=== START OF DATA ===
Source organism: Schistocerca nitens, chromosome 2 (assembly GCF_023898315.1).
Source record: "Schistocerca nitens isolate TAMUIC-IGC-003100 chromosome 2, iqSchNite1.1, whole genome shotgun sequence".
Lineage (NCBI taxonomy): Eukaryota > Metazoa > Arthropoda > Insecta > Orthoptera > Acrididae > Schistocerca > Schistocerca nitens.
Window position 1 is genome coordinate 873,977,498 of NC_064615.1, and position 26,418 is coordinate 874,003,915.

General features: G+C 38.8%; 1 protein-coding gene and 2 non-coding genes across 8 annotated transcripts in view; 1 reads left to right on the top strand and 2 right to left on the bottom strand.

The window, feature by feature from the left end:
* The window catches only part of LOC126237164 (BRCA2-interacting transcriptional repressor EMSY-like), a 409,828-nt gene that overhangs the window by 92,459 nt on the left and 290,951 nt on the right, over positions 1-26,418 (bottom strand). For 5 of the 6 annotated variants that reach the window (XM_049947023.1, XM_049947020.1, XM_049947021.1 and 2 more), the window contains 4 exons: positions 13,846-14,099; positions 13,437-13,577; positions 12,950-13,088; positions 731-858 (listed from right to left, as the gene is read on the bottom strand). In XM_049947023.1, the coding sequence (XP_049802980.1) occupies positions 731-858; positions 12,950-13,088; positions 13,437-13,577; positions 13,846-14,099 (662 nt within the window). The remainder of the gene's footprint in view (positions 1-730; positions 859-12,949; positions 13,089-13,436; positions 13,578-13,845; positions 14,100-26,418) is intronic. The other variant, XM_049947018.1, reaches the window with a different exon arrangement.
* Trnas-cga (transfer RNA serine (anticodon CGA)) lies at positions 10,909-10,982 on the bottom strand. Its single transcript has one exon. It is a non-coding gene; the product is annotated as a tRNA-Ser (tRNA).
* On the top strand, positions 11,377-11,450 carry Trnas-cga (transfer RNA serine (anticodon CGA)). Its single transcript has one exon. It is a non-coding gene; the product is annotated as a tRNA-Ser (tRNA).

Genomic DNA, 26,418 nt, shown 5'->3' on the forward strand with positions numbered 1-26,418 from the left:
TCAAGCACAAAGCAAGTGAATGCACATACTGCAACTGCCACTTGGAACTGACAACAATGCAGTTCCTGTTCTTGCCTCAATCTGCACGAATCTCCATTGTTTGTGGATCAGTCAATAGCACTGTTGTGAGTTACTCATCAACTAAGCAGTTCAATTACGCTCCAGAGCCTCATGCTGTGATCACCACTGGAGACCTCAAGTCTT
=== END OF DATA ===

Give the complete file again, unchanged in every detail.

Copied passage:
Source organism: Schistocerca nitens, chromosome 2 (assembly GCF_023898315.1).
Source record: "Schistocerca nitens isolate TAMUIC-IGC-003100 chromosome 2, iqSchNite1.1, whole genome shotgun sequence".
Lineage (NCBI taxonomy): Eukaryota > Metazoa > Arthropoda > Insecta > Orthoptera > Acrididae > Schistocerca > Schistocerca nitens.
Window position 1 is genome coordinate 873,977,498 of NC_064615.1, and position 26,418 is coordinate 874,003,915.

General features: G+C 38.8%; 1 protein-coding gene and 2 non-coding genes across 8 annotated transcripts in view; 1 reads left to right on the top strand and 2 right to left on the bottom strand.

The window, feature by feature from the left end:
* The window catches only part of LOC126237164 (BRCA2-interacting transcriptional repressor EMSY-like), a 409,828-nt gene that overhangs the window by 92,459 nt on the left and 290,951 nt on the right, over positions 1-26,418 (bottom strand). For 5 of the 6 annotated variants that reach the window (XM_049947023.1, XM_049947020.1, XM_049947021.1 and 2 more), the window contains 4 exons: positions 13,846-14,099; positions 13,437-13,577; positions 12,950-13,088; positions 731-858 (listed from right to left, as the gene is read on the bottom strand). In XM_049947023.1, the coding sequence (XP_049802980.1) occupies positions 731-858; positions 12,950-13,088; positions 13,437-13,577; positions 13,846-14,099 (662 nt within the window). The remainder of the gene's footprint in view (positions 1-730; positions 859-12,949; positions 13,089-13,436; positions 13,578-13,845; positions 14,100-26,418) is intronic. The other variant, XM_049947018.1, reaches the window with a different exon arrangement.
* Trnas-cga (transfer RNA serine (anticodon CGA)) lies at positions 10,909-10,982 on the bottom strand. Its single transcript has one exon. It is a non-coding gene; the product is annotated as a tRNA-Ser (tRNA).
* On the top strand, positions 11,377-11,450 carry Trnas-cga (transfer RNA serine (anticodon CGA)). Its single transcript has one exon. It is a non-coding gene; the product is annotated as a tRNA-Ser (tRNA).

Genomic DNA, 26,418 nt, shown 5'->3' on the forward strand with positions numbered 1-26,418 from the left:
TCAAGCACAAAGCAAGTGAATGCACATACTGCAACTGCCACTTGGAACTGACAACAATGCAGTTCCTGTTCTTGCCTCAATCTGCACGAATCTCCATTGTTTGTGGATCAGTCAATAGCACTGTTGTGAGTTACTCATCAACTAAGCAGTTCAATTACGCTCCAGAGCCTCATGCTGTGATCACCACTGGAGACCTCAAGTCTT